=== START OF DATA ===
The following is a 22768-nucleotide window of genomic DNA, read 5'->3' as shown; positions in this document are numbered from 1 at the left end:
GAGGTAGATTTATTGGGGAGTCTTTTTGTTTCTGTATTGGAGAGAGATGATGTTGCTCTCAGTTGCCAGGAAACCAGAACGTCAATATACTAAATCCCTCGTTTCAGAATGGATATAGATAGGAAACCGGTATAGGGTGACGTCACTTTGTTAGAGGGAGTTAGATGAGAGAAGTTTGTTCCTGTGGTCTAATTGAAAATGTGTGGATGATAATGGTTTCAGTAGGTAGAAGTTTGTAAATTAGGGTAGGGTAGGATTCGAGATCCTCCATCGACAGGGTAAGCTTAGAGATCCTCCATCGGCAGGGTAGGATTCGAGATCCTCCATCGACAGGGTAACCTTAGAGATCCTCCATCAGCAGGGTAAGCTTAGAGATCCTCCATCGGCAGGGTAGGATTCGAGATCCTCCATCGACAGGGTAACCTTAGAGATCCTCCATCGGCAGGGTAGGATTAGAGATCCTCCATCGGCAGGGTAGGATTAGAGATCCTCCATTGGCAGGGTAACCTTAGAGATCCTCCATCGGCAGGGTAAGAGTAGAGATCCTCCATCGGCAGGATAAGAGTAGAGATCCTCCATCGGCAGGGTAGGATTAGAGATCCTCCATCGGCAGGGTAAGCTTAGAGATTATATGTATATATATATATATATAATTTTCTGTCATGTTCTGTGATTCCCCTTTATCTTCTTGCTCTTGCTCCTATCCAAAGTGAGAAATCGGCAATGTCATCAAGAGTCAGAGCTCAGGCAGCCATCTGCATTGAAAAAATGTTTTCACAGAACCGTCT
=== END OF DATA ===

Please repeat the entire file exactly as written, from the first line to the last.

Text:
The following is a 22768-nucleotide window of genomic DNA, read 5'->3' as shown; positions in this document are numbered from 1 at the left end:
GAGGTAGATTTATTGGGGAGTCTTTTTGTTTCTGTATTGGAGAGAGATGATGTTGCTCTCAGTTGCCAGGAAACCAGAACGTCAATATACTAAATCCCTCGTTTCAGAATGGATATAGATAGGAAACCGGTATAGGGTGACGTCACTTTGTTAGAGGGAGTTAGATGAGAGAAGTTTGTTCCTGTGGTCTAATTGAAAATGTGTGGATGATAATGGTTTCAGTAGGTAGAAGTTTGTAAATTAGGGTAGGGTAGGATTCGAGATCCTCCATCGACAGGGTAAGCTTAGAGATCCTCCATCGGCAGGGTAGGATTCGAGATCCTCCATCGACAGGGTAACCTTAGAGATCCTCCATCAGCAGGGTAAGCTTAGAGATCCTCCATCGGCAGGGTAGGATTCGAGATCCTCCATCGACAGGGTAACCTTAGAGATCCTCCATCGGCAGGGTAGGATTAGAGATCCTCCATCGGCAGGGTAGGATTAGAGATCCTCCATTGGCAGGGTAACCTTAGAGATCCTCCATCGGCAGGGTAAGAGTAGAGATCCTCCATCGGCAGGATAAGAGTAGAGATCCTCCATCGGCAGGGTAGGATTAGAGATCCTCCATCGGCAGGGTAAGCTTAGAGATTATATGTATATATATATATATATAATTTTCTGTCATGTTCTGTGATTCCCCTTTATCTTCTTGCTCTTGCTCCTATCCAAAGTGAGAAATCGGCAATGTCATCAAGAGTCAGAGCTCAGGCAGCCATCTGCATTGAAAAAATGTTTTCACAGAACCGTCT